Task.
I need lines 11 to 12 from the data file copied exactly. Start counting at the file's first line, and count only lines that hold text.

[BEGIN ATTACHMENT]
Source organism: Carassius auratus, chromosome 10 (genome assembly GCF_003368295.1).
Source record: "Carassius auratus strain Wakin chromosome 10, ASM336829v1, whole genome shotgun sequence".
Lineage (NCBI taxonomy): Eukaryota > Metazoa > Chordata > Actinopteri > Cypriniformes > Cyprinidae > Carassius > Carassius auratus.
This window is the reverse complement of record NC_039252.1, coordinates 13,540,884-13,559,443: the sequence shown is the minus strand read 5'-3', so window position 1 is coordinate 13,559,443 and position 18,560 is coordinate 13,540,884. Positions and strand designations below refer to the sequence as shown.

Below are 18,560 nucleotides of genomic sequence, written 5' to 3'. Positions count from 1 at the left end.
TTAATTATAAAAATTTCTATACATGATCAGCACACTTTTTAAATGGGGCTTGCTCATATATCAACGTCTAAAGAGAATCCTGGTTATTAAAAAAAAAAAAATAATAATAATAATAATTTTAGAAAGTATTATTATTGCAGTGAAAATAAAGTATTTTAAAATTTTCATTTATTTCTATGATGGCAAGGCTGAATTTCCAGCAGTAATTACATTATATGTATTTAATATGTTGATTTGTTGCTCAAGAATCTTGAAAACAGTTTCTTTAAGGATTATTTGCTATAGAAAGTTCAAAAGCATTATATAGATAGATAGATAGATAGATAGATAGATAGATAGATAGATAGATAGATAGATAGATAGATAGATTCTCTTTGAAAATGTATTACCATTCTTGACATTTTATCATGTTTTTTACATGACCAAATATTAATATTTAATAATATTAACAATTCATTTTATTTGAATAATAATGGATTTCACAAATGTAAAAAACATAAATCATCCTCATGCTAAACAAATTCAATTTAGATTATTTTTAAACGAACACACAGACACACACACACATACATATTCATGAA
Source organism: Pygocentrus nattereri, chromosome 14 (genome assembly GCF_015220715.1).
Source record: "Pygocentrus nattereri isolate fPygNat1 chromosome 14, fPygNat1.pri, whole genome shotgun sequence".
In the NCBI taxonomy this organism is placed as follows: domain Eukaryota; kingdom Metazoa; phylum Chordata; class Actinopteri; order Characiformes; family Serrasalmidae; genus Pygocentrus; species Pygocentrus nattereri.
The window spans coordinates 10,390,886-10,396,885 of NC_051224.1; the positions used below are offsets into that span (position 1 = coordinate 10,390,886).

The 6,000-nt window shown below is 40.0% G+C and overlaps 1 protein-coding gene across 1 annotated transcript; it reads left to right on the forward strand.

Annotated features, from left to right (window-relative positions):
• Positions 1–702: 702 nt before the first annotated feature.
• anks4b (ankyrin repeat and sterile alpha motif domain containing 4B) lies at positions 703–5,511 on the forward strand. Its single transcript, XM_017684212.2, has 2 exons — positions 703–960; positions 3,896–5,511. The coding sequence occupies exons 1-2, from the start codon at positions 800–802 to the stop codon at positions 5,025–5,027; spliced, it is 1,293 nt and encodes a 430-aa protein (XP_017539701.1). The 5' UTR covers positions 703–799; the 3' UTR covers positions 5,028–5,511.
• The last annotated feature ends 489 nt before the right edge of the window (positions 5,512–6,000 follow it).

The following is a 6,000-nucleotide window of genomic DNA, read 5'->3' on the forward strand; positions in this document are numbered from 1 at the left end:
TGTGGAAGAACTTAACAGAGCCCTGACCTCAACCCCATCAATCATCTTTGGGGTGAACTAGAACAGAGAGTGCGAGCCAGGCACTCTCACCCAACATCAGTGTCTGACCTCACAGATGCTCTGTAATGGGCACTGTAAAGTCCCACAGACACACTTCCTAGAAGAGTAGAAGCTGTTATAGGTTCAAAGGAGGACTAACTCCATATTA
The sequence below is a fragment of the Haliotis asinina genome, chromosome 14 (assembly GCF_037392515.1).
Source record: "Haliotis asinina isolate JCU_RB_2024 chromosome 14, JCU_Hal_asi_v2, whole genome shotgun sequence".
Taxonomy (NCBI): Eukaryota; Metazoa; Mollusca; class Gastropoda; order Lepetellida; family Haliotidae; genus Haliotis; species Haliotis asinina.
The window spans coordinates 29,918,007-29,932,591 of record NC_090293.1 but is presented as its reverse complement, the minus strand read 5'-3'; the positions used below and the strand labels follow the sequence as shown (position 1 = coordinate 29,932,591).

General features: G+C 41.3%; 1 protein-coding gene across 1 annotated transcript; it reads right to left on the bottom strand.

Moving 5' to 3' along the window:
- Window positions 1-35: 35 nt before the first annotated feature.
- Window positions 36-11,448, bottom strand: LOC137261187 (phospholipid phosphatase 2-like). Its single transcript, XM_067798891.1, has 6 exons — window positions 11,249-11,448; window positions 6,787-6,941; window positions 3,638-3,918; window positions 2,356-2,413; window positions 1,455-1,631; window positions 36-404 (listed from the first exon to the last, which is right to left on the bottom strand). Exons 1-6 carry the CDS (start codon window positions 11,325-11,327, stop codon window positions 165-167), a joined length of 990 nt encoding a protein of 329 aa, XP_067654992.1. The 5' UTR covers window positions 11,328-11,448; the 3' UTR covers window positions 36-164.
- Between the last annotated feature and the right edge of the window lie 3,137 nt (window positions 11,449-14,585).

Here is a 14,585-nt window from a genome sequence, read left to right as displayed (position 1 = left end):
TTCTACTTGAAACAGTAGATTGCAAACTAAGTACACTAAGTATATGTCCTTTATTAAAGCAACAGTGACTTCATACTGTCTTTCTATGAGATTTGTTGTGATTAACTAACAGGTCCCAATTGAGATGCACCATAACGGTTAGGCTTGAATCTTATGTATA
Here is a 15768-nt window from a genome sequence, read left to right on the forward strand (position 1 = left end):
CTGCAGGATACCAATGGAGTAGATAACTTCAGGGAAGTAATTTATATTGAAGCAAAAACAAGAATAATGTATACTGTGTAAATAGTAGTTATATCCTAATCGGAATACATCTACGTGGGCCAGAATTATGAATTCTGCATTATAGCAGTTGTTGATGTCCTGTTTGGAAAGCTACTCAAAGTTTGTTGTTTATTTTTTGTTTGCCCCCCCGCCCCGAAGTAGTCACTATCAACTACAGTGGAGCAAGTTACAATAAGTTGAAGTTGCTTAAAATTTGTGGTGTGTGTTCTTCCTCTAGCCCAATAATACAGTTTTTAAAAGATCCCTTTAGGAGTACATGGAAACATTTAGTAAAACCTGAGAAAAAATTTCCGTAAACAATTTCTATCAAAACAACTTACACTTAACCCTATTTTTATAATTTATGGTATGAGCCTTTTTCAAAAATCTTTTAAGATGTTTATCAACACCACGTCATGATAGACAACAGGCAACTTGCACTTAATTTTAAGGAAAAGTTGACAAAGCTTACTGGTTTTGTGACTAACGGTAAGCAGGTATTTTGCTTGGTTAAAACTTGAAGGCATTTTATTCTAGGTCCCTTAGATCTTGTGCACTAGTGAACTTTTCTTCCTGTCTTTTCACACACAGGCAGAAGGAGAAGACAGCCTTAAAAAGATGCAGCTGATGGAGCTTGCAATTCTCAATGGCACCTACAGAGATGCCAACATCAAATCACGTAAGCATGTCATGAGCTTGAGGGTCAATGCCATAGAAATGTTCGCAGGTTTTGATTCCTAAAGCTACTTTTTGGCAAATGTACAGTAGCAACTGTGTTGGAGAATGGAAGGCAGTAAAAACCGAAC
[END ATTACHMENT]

The 6,000-nt window shown below is 40.0% G+C and overlaps 1 protein-coding gene across 1 annotated transcript; it reads left to right on the forward strand.

Annotated features, from left to right (window-relative positions):